History of the 1787 Constitutional Convention as Presented in
1787 the Musical
We Wrote the Constitution
by Robert Picklesimer
CHAPTER 2, PART 2
Who Didn’t Make the Cut: of the 55 Delegates who attended the Convention,
which delegates were still absolutely not needed, and which delegates
were still important figures, but needed to be cut for expediency
(continued from Chapter 2, Part 1)
Chapter 2, Part 2
Livingston of New Jersey I had originally considered because of his prestige, but Paterson said all that was necessary for New Jersey, and William Samuel Johnson of Connecticut had as his only importance the chairing of the final Committee on Style, which finalized the Constitution as we know it, but neither of these men made even the first cut.
Likewise for Richard Dobbs Spaight and Hugh Williamson of North Carolina, who were most outspoken advocates of the Southern causes and supported the compromise of equal votes in the Senate for the small states if the South could keep their slavery and 3/5ths representation in the House for slaves. William Blount was the most interesting NC delegate in being sort of a screw-up, first in being chronically late, later moving to Tennessee, and finally being expelled from the U.S Senate due to ill-advised speculation in western lands and other associations with a disgraced Aaron Burr. Blount stayed as a basically comic figure and the other two didn’t even make the cut of the first draft.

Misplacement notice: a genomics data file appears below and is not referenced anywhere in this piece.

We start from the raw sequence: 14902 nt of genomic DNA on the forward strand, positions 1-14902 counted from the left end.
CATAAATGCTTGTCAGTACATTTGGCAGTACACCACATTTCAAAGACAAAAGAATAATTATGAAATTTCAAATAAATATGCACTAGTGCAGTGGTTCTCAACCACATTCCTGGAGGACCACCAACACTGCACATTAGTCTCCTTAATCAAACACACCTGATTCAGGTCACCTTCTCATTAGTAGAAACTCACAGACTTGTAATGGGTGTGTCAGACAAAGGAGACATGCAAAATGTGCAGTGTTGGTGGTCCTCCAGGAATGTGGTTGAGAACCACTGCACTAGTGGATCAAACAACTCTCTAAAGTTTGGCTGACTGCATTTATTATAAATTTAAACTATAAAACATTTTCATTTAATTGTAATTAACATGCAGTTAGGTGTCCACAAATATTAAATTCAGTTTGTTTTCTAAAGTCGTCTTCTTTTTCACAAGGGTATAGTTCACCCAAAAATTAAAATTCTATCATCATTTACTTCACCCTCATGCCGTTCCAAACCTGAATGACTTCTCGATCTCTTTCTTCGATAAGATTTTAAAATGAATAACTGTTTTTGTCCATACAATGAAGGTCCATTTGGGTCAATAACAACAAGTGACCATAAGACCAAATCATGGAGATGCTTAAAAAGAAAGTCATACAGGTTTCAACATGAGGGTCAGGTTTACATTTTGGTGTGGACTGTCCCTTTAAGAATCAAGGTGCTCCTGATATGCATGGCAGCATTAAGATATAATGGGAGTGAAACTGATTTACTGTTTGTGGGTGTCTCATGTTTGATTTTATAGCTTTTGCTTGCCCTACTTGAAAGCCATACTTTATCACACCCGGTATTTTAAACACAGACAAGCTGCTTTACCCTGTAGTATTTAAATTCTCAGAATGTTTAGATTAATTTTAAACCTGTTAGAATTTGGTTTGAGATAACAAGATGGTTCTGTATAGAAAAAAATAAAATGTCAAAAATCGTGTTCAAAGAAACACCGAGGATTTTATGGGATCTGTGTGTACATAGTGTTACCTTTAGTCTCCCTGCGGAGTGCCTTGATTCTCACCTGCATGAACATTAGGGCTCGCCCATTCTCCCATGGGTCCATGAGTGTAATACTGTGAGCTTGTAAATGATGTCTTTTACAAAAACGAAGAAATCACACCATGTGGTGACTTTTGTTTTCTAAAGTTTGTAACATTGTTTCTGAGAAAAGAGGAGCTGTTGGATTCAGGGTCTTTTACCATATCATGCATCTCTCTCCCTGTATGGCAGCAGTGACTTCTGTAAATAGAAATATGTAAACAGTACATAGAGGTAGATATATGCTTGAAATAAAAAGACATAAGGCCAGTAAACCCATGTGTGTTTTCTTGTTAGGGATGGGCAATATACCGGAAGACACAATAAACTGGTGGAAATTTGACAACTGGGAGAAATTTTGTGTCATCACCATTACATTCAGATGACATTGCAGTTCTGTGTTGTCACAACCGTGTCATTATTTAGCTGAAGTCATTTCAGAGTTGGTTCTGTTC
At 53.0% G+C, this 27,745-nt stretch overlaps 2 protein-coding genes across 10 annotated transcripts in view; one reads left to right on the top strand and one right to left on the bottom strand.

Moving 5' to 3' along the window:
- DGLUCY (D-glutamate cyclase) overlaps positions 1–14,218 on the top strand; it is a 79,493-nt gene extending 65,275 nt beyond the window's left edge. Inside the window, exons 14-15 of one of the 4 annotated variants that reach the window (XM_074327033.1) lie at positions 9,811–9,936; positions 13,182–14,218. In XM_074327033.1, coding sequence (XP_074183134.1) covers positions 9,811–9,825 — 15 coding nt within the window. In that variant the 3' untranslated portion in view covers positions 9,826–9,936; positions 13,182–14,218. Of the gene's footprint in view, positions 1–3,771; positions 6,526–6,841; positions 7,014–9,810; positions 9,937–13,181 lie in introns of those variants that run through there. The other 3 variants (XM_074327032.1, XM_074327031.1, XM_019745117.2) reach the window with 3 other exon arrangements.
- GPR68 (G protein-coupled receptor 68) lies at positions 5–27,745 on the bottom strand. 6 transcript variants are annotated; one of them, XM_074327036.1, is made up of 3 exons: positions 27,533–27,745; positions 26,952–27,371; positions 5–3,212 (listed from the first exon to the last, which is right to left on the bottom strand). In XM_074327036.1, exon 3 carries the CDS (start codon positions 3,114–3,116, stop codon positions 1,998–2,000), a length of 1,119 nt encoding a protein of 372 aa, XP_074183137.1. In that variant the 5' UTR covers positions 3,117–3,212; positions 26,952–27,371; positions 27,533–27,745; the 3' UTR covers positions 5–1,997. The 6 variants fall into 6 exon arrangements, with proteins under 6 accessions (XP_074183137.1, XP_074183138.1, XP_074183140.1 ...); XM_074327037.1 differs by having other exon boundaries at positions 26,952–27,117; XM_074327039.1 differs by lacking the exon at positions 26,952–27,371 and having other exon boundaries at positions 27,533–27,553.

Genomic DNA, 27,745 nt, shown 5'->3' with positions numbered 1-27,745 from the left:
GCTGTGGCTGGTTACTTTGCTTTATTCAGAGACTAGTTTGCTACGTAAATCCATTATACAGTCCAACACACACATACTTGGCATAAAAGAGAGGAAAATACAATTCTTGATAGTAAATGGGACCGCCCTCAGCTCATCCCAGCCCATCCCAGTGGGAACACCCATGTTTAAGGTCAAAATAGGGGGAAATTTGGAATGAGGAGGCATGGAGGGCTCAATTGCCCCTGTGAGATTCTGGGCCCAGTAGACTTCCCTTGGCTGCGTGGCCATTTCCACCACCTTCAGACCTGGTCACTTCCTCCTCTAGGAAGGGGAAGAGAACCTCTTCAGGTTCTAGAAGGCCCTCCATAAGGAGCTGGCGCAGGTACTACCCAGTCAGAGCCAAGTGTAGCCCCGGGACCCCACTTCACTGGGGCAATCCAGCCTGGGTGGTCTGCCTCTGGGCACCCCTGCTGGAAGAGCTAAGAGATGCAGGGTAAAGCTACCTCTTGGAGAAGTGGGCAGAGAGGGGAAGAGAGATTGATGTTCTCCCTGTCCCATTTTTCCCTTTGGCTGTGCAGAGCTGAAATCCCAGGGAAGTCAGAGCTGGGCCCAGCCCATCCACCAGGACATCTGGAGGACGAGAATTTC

The first to go after the first draft was William Leigh Pierce of Georgia. Originally he came in with Abraham Baldwin of Georgia, but then Pierce didn’t really do anything else, and it was Baldwin’s Yankee ties that helped Sherman’s Compromise. So Baldwin was essential, Pierce was not. In any expansive version of this play, Pierce’s descriptions of the various delegates is very interesting, but he is not important to the proceedings of the Convention.
Additionally, Pierce Butler of South Carolina had a very interesting and suave personality, as well as some important things to say at the Convention, but Pierce of Georgia and Pierce Butler of South Carolina were confusing. Charles Cotesworth Pinckney, as the old Southern curmudgeon from South Carolina, was also quite interesting, but the aristocratic young Charles Pinckney of South Carolina, with his famous speech, “We are like no other people the world has ever seen,” could easily take over for Pierce Butler, and Dictator John Rutledge could easily take over for Charles Cotesworth Pinckney. Since both the older Pinckney and younger Butler could be replaced, they, too, were cut after the first draft, effectively cutting the South Carolina delegation by half, while keeping the SC dynamic intact.